In order to be a good neighbor, it is necessary to know who your neighbors are, where to find them, and to understand their needs. Human residents of Indianapolis – and other urban areas throughout the world – share their landscape with a variety of non-human animals. Until relatively recently, non-human animals in urban areas have often been regarded as either nuisances or novelties. The rise of urban ecology as a field of study over the last 30 years teaches us to recognize the presence (or absence) of urban wildlife as indicators of overall environmental quality. This presentation will provide an overview of efforts made over the last several years to document the diversity, density, and distribution of wildlife across Indianapolis and some initial insights from a multi-city comparison of urban wildlife. Only by developing this understanding can we hope to become better neighbors in Indianapolis and around the world.
"Adaptive Sports Clinics for Special Needs Children: A Unique Three-Part Collaboration"
Presented by Anne Wilson, Chemistry
Tuesday, November 13, 12:30-1:30 p.m., Atherton Union Reilly Room
Since 2013, Butler University Athletics has hosted adaptive sports clinics. These adaptive clinics have seen children with a wide array of physical and developmental disabilities engage in basketball, football, baseball, and softball. In conjunction with physical therapy students from the Indiana University School of Medicine, these clinics have been designed to fully engage individuals in sports-related activities with individual adaptations made on-the-fly by the PT students. The positive outcomes for participants, student athletes, physical therapy students, and the Butler community at large will be discussed. Special guests from these constituencies will be sharing their perspectives.
"Luther Goes Viral: Social Media and Mass Communication in the Lutheran Reformation"
Presented by Brent Hege, Religion
Wednesday, September 26, 12:30-1:30 p.m., AU326
There are many reasons for the success of the Lutheran Reformation, as political, social, economic, theological, and historical factors all coincided in a way they never had before. But one crucial aspect of the Lutheran Reformation that was missing in earlier attempts at reform was the cheap, efficient production and dissemination of texts and images. Without the social media of the 16th century, we very likely would know of Luther only through footnotes in histories of medieval Europe. Instead, churches, scholars, and media outlets around the world took stock last year of an event that began 500 years ago in a small university town far removed from the center of power, an event that blossomed into a fundamental reorganization of society, thanks in no small part to new forms of social media and mass communication.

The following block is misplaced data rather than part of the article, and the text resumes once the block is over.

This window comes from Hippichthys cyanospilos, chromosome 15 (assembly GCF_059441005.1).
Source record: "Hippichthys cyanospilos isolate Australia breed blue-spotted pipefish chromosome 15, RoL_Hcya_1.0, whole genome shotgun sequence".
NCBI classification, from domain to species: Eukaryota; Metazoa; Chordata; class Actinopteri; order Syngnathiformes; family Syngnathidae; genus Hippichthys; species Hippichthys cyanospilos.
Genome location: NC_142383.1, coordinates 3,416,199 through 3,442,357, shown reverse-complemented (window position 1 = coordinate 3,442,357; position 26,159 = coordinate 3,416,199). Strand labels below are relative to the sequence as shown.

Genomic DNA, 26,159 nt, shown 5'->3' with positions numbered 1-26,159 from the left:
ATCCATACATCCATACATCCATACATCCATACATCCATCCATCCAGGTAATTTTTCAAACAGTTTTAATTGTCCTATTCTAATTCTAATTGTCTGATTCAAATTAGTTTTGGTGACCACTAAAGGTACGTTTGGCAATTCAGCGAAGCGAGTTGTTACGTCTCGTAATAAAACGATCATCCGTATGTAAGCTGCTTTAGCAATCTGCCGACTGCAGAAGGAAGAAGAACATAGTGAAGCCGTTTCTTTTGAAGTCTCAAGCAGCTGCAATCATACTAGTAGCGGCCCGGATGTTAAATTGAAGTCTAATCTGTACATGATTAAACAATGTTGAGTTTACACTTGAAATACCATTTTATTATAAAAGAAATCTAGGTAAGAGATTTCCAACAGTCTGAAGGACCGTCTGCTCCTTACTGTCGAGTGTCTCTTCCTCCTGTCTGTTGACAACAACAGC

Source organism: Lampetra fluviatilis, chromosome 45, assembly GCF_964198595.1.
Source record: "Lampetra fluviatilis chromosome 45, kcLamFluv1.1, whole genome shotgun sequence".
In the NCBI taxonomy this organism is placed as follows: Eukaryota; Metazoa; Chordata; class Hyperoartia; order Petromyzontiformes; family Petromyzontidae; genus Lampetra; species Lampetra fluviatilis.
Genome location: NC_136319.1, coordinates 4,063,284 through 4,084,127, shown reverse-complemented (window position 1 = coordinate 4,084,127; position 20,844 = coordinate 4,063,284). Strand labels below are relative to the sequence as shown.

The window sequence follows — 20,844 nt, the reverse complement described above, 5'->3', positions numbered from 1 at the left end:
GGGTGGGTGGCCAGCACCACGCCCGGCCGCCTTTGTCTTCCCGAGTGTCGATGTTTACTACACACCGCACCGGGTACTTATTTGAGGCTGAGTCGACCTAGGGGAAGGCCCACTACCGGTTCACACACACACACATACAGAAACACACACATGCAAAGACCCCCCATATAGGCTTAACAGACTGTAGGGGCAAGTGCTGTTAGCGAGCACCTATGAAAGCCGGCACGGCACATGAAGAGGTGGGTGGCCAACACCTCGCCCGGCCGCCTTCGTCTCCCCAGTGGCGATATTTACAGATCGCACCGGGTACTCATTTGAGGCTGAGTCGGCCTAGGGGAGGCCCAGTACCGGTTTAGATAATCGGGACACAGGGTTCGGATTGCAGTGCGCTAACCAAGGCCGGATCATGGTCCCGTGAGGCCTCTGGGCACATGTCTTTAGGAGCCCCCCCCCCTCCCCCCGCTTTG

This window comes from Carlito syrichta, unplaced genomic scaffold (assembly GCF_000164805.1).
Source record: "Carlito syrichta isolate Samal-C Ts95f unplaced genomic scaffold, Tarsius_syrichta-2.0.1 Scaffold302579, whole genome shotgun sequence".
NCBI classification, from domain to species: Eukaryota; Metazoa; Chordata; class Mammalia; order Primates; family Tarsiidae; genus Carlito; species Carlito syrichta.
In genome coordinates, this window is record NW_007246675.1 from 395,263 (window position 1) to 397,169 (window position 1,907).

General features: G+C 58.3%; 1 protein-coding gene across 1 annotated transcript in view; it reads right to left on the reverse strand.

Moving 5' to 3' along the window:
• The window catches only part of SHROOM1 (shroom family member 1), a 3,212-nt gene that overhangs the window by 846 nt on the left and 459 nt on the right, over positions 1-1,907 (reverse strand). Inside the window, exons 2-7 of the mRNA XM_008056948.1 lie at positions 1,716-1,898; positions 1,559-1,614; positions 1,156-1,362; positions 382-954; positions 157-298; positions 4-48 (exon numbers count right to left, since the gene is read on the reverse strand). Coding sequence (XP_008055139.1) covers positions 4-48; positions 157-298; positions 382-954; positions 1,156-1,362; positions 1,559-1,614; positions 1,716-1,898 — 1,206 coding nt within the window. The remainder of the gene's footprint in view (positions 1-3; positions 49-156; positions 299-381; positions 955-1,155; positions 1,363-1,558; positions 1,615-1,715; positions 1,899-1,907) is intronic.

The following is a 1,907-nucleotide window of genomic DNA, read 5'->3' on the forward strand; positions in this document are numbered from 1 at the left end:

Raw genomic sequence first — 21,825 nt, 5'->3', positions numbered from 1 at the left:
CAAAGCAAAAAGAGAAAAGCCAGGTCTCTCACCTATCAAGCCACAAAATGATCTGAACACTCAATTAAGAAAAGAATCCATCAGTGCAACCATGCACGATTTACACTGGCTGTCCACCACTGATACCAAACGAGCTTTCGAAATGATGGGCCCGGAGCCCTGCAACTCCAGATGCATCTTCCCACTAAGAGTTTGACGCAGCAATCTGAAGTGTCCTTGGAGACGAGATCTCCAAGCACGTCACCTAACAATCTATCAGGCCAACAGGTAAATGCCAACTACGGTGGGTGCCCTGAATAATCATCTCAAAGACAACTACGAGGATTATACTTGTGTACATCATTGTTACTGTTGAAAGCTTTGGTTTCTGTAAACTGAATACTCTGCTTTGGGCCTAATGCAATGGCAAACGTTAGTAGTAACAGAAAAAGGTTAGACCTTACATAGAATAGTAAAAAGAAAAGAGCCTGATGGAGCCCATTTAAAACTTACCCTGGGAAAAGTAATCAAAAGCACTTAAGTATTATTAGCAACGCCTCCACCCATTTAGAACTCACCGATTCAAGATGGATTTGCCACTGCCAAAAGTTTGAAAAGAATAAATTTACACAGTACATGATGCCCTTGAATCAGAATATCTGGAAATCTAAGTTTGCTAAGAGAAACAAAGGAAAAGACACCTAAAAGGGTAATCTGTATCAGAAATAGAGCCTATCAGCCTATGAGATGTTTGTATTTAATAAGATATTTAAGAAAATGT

Faculty interested in presenting a Brown Bag lecture in the next academic year should submit a proposal by April 1 of the current academic year.
Proposals should include the following: description of the session, objective of the session, ways of including the audience, and what attendees can expect to learn. To submit a proposal, please send your responses to the following items in an email to firstname.lastname@example.org by April 1.
- What is your college/department affiliation?
- Please briefly describe your proposed Brown Bag session (150 words or fewer). A detailed abstract will be requested at a later date if your proposal is accepted.
- List at least two things you expect attendees to learn from your session.
- Please describe the ways in which you plan to make this session engaging, hands-on, and/or participant-focused.
- Will you provide a PowerPoint, a handout, or a website for attendees to refer to for more information?
- Have you presented as part of the Brown Bag series in the past? If so, when?
- If you are not selected to present a full-length session this year, would you be willing to give a short-format presentation during an end-of-year “Pearls of Wisdom” session in which multiple faculty members present a brief version of their lecture?
Proposals will be evaluated on the following characteristics:
- Organization and clarity
- Novelty and innovation/creativity
- Likelihood of being interactive/engaging
In addition, selection will be based, in part, on the desire to offer a variety of topics so as to appeal to different faculty, staff, and students across disciplines. First-time presenters and faculty from underrepresented colleges/units/disciplines are especially encouraged to apply.
To request disability-related accommodations or inquire about accessibility, please contact Rebecca DeGrazia at email@example.com or at 317-940-8558. Please allow two weeks’ advance notice in order to allow adequate time to make arrangements. Although attempts will be made to honor accommodation requests with less notice, it cannot be guaranteed that without two weeks’ notice a reasonable accommodation can be provided.